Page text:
Bestseller is a treasure trove for its author ... and his readers

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The Independent Culture

Parents struggling to reveal to their children the rewards of reading have found unexpected help in the form of an illustrated fairy tale that reached the shelves of America's bookshops shortly before Christmas.

Parents struggling to reveal to their children the rewards of reading have found unexpected help in the form of an illustrated fairy tale that reached the shelves of America's bookshops shortly before Christmas.

The story of loyalty, love and heroism in a faraway forest does more than nurture the imagination. It could fill the piggy bank too.

Sales of A Treasure's Trove have been soaring; it made its debut last week at number three on The New York Times children's paperback bestsellers list. This is remarkable, since its novice author, Michael Stadther, could not find a single publisher and eventually was obliged to print, publish and distribute it himself.

While there is no denying the charm of its pages - Stadther says he spent 300 hours drawing each of the illustrations - there is something else about the book that is making it rather special. As the title suggests, it simultaneously invites readers to join a real-life treasure hunt. The prizes are worth a total of $1m (£530,000).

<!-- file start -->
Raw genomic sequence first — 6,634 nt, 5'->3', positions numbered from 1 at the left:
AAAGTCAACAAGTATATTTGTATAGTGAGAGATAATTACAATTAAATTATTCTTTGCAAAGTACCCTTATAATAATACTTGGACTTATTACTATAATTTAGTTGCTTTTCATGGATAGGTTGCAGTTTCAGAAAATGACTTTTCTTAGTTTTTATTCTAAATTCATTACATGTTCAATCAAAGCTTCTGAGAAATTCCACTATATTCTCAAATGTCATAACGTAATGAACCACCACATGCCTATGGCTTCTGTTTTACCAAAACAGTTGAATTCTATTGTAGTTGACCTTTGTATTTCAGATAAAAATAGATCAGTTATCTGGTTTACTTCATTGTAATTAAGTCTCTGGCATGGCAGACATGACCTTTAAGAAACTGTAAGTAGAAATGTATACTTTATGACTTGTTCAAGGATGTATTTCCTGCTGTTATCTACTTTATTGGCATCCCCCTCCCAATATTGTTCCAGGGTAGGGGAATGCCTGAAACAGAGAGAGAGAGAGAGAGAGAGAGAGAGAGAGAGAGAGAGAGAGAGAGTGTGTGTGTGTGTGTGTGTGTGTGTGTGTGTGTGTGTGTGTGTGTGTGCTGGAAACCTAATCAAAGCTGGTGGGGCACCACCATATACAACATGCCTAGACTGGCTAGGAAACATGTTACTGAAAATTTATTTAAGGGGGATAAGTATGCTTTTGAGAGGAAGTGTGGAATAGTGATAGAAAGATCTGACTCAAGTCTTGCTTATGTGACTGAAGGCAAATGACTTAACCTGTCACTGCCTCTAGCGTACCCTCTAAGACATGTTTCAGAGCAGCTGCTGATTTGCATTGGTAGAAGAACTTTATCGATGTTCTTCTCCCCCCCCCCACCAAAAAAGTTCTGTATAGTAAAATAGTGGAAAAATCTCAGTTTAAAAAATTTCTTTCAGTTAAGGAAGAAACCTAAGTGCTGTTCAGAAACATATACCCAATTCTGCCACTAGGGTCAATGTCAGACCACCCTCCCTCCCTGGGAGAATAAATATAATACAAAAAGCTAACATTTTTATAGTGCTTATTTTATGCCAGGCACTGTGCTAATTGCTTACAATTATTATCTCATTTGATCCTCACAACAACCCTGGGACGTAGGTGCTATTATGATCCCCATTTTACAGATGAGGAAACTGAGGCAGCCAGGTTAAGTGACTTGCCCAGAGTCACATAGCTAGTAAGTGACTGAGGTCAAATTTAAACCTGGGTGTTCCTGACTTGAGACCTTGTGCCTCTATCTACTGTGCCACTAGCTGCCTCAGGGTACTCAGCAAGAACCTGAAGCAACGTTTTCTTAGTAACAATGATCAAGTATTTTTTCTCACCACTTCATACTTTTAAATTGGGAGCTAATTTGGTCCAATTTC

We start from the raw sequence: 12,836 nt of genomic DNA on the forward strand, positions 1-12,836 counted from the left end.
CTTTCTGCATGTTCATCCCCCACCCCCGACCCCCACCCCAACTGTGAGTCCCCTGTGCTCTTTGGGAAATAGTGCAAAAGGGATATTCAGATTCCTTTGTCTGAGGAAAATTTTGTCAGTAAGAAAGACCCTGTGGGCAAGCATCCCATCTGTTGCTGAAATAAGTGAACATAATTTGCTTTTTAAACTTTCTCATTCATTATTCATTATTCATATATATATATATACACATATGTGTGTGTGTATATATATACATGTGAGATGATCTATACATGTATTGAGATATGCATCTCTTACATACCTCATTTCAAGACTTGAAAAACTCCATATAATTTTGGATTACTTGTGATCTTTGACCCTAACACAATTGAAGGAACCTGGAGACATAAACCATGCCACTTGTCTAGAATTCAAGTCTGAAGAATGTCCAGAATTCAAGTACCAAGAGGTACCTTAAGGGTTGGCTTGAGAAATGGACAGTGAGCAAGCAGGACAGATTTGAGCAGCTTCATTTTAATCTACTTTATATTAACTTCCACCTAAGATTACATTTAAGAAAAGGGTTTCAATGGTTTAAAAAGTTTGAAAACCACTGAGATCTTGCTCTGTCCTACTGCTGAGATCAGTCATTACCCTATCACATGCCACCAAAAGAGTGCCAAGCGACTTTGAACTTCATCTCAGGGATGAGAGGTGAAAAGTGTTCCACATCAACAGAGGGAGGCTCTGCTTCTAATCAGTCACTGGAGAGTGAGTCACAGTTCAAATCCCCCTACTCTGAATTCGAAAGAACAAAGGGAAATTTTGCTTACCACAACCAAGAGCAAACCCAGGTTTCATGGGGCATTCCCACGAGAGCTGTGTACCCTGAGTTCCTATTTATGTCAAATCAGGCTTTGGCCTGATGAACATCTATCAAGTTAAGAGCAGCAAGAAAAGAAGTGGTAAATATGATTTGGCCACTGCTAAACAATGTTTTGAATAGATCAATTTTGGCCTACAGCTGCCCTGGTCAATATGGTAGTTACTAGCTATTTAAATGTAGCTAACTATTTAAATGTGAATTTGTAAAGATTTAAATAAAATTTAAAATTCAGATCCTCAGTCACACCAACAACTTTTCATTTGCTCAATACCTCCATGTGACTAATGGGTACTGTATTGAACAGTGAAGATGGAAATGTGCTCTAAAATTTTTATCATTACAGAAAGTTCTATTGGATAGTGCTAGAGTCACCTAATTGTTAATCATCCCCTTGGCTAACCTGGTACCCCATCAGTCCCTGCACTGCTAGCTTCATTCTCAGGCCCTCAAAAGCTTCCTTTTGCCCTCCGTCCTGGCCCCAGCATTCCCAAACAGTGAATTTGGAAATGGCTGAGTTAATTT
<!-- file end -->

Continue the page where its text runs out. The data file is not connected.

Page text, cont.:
It is a stunt from a seriously eccentric and, indeed, generous mind. In the pages of the book are a series of clues to the whereabouts of a dozen 18ct gold coins the author has hidden in different places all over the United States.

Each coin has the image of one of the creatures featured in the book. On the flip-side there is a telephone number. Ring that number and you will be entitled to a piece of jewellery, each resembling one of those creatures.

And, be aware, these are no novelty jewels with cut glass or plastic. Stadther went to a renowned jewellery-making studio in Connecticut in 2003 and ordered 12 unique creations. Most of the them are of platinum, encrusted with diamonds, rubies, emeralds and sapphires

Stadther, who lives north of New York City, has been bombarded with e-mails from fans. "The kids go right for the puzzle and the treasure," he says. "I thought the treasure was for the parents and the story was for the kids, but the opposite happened.

"I hear from parents they're so happy there's a story the family can read together that's not dumbed down." How hard is the hunt? "It's not rocket science," Stadther says. "It's all in front of you." So far, all 12 tokens remain hidden and readers have until the end of 2007 to find them. After that the hunt will be wound up.

The biggest challenge, the author says, was finding suitable hiding places for the coins. They had to be somewhere safe but somewhere easily accessible. "It's been a long time since you could bury something in this country without being sued by somebody," he says.

"It took a very long time to figure out how to hide something so it wasn't buried, it's not on private property, it's not in a cave, it's not underwater and it's not in a dangerous location where I'll get sued."

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